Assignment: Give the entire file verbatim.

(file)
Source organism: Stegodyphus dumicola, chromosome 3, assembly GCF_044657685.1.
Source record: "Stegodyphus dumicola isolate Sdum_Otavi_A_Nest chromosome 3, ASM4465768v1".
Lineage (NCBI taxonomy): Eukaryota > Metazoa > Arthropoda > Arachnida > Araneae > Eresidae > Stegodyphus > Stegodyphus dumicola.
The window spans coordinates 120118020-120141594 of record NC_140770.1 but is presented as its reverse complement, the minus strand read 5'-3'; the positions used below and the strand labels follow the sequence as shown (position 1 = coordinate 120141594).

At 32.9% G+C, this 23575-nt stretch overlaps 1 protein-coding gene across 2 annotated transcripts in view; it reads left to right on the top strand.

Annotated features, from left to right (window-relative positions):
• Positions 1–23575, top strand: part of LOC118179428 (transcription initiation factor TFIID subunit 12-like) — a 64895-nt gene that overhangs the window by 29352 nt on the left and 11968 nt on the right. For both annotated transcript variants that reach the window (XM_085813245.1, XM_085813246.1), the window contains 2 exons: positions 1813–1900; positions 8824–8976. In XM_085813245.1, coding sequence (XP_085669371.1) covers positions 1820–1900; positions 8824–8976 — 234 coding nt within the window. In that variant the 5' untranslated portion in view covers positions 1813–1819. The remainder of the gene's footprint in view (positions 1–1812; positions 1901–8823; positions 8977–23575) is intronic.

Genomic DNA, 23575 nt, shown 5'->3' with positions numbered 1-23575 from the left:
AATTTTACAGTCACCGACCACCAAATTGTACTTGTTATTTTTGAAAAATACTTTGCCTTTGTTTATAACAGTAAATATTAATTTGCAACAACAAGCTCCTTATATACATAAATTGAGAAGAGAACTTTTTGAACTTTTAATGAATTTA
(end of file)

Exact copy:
Source organism: Stegodyphus dumicola, chromosome 3, assembly GCF_044657685.1.
Source record: "Stegodyphus dumicola isolate Sdum_Otavi_A_Nest chromosome 3, ASM4465768v1".
Lineage (NCBI taxonomy): Eukaryota > Metazoa > Arthropoda > Arachnida > Araneae > Eresidae > Stegodyphus > Stegodyphus dumicola.
The window spans coordinates 120118020-120141594 of record NC_140770.1 but is presented as its reverse complement, the minus strand read 5'-3'; the positions used below and the strand labels follow the sequence as shown (position 1 = coordinate 120141594).

At 32.9% G+C, this 23575-nt stretch overlaps 1 protein-coding gene across 2 annotated transcripts in view; it reads left to right on the top strand.

Annotated features, from left to right (window-relative positions):
• Positions 1–23575, top strand: part of LOC118179428 (transcription initiation factor TFIID subunit 12-like) — a 64895-nt gene that overhangs the window by 29352 nt on the left and 11968 nt on the right. For both annotated transcript variants that reach the window (XM_085813245.1, XM_085813246.1), the window contains 2 exons: positions 1813–1900; positions 8824–8976. In XM_085813245.1, coding sequence (XP_085669371.1) covers positions 1820–1900; positions 8824–8976 — 234 coding nt within the window. In that variant the 5' untranslated portion in view covers positions 1813–1819. The remainder of the gene's footprint in view (positions 1–1812; positions 1901–8823; positions 8977–23575) is intronic.

Genomic DNA, 23575 nt, shown 5'->3' with positions numbered 1-23575 from the left:
AATTTTACAGTCACCGACCACCAAATTGTACTTGTTATTTTTGAAAAATACTTTGCCTTTGTTTATAACAGTAAATATTAATTTGCAACAACAAGCTCCTTATATACATAAATTGAGAAGAGAACTTTTTGAACTTTTAATGAATTTA